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I just cleaned out my greenhouse this week and I picked almost a bushel of mostly green tomatoes. So, I looked for green tomato recipes in the internet and ran across a "Green Tomato Salsa" one. It was excellent I ended up making 33 pints this week. So I don't know why you can't substitute green toms for red ones, but I would use fresh peaches if I was doing the recipe. They may not have the right consistency after being canned twice. (maybe like syrup)

Here is a great green tomato salsa recipe and I am sure you could adapt it to use the peaches in it, too.

http://www.food.com/recipe/green-un-...canning-393491

I changed it a little bit. I put no onions in, my husband can't eat them, no oregano, I don't like it, no pepper, no cayenne pepper, and a little more sugar (just enough to take the sour out of it) nor did I follow the quantites to the "T"..I winged it with the ingredients I had or was too cheap to buy all of, like the red bell peppers. Here, they are $1.50 a piece right now.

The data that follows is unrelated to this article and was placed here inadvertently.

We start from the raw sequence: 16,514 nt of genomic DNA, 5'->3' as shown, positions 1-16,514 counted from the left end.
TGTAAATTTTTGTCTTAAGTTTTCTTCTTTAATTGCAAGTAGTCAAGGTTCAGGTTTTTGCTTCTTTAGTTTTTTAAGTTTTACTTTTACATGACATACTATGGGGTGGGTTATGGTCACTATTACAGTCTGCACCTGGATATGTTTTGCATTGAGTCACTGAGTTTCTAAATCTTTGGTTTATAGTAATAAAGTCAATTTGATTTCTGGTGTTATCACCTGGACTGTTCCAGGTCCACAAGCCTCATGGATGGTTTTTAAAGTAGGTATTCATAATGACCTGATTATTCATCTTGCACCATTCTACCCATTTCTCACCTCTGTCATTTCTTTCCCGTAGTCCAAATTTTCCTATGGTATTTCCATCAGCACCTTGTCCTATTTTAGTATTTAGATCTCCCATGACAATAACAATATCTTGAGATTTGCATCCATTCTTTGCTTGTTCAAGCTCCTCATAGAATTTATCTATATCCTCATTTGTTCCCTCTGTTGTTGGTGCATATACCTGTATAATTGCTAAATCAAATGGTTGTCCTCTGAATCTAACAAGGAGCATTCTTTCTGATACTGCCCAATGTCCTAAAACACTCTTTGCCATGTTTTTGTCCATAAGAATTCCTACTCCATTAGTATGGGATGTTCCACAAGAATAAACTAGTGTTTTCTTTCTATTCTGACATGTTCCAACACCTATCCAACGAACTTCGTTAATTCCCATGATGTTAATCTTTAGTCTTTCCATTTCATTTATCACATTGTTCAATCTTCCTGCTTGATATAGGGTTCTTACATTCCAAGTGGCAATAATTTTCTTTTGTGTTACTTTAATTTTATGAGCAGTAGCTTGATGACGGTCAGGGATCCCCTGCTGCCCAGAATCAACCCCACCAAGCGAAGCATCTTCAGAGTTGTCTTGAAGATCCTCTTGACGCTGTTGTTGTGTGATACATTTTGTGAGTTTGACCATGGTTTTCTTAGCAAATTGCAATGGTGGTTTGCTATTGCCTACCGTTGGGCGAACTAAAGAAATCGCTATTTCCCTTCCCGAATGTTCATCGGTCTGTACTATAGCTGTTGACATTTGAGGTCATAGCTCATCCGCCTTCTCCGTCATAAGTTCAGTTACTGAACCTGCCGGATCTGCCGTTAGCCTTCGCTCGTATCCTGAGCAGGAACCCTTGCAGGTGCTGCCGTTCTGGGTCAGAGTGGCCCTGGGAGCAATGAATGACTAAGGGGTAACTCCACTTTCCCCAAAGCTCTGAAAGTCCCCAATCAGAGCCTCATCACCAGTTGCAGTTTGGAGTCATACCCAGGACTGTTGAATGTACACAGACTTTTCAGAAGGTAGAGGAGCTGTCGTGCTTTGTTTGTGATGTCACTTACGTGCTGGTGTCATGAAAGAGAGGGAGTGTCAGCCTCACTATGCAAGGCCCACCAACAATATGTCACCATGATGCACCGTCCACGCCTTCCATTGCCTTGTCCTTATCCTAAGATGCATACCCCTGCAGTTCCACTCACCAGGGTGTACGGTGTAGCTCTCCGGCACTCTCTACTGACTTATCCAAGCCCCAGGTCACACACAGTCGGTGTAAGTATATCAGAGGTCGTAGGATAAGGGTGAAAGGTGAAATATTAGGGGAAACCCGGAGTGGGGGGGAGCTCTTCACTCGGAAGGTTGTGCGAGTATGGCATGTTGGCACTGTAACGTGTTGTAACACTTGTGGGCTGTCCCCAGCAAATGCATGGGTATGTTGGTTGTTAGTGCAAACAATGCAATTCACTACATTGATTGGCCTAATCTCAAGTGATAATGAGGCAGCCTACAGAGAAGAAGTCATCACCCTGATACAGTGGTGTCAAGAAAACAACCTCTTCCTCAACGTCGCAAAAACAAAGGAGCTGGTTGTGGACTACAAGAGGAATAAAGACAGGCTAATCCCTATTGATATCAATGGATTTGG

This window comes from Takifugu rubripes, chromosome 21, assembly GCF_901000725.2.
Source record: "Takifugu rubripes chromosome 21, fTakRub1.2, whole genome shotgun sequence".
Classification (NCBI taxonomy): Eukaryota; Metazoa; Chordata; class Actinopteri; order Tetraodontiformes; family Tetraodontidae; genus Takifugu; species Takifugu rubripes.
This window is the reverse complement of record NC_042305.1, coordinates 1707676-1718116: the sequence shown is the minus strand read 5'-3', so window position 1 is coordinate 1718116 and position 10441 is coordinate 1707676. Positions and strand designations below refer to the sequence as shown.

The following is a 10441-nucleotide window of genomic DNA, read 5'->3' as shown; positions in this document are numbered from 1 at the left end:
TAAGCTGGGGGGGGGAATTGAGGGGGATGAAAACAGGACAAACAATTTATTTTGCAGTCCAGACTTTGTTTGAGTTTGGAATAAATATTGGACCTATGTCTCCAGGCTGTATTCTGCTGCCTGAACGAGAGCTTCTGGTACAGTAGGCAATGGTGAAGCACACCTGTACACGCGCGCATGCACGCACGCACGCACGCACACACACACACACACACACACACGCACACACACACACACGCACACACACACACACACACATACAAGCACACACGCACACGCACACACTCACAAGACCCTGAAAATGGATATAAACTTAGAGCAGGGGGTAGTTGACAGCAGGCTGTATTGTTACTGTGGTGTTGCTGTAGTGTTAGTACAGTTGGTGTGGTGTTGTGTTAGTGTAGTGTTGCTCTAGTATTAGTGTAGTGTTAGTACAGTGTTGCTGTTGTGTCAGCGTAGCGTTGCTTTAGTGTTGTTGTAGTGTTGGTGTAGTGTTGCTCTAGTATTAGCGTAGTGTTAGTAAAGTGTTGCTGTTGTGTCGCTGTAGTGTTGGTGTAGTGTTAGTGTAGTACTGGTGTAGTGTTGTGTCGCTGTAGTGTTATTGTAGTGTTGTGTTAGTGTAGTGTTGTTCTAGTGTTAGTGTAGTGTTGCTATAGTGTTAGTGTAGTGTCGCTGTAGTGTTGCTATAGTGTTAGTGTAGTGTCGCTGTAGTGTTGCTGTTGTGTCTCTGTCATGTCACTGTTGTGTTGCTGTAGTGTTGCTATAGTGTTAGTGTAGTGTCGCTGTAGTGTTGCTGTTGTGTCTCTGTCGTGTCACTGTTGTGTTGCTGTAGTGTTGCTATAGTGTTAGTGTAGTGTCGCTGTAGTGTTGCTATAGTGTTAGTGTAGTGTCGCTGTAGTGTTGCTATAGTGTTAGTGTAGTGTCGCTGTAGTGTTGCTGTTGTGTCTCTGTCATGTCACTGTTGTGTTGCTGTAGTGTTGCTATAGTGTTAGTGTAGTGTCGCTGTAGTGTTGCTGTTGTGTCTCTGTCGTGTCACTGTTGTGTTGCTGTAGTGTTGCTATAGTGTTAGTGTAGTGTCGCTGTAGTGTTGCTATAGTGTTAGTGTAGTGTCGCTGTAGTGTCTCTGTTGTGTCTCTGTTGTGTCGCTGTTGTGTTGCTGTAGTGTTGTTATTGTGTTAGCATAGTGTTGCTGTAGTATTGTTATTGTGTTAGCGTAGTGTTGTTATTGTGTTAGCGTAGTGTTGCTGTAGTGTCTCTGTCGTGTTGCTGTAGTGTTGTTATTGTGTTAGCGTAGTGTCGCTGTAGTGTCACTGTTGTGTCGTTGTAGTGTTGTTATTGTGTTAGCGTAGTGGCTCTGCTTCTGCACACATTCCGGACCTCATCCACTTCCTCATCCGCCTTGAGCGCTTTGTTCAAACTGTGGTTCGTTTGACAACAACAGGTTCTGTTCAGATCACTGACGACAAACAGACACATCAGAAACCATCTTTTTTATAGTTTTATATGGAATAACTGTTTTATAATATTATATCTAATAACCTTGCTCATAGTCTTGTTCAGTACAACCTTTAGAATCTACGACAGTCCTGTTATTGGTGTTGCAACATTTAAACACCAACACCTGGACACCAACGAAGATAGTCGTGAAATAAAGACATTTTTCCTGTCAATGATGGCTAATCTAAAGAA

Then I canned it in my pressure canner at 5lbs. pressure for 10 minutes.

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Old September 23, 2016   #145
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no peeling of the tomatoes. Just dice or chop.
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Old July 11, 2017   #146
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Default 11 July 2017 Garden Vegetables

http://durgan.org/2017/July%202017/11%20July%202017%20Garden%20Vegetables/HTML/ 11 July 2017 Garden Vegetables
Some garden vegetables were prepared for the evening meal. Four Yukon gold potato plants were dug yielding about four pounds, a few beets about four pounds and a basket of edible pod peas, along with the last Romaine lettuce for a salad. The potatoes were cooked in a Dutch Oven in the stove oven at 400F for an hour. The beets were separated from the green part and boiled in water on top of the stove for on hour. The roots were not cut to prevent bleeding. The tops were steamed separately. About two pounds of peas were steamed. A salad was made from the Romaine lettuce. The combination made a pleasant meal served with butter for four adults and two children. Canned cherry juice was served as for a beverage.
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Old 3 Weeks Ago   #147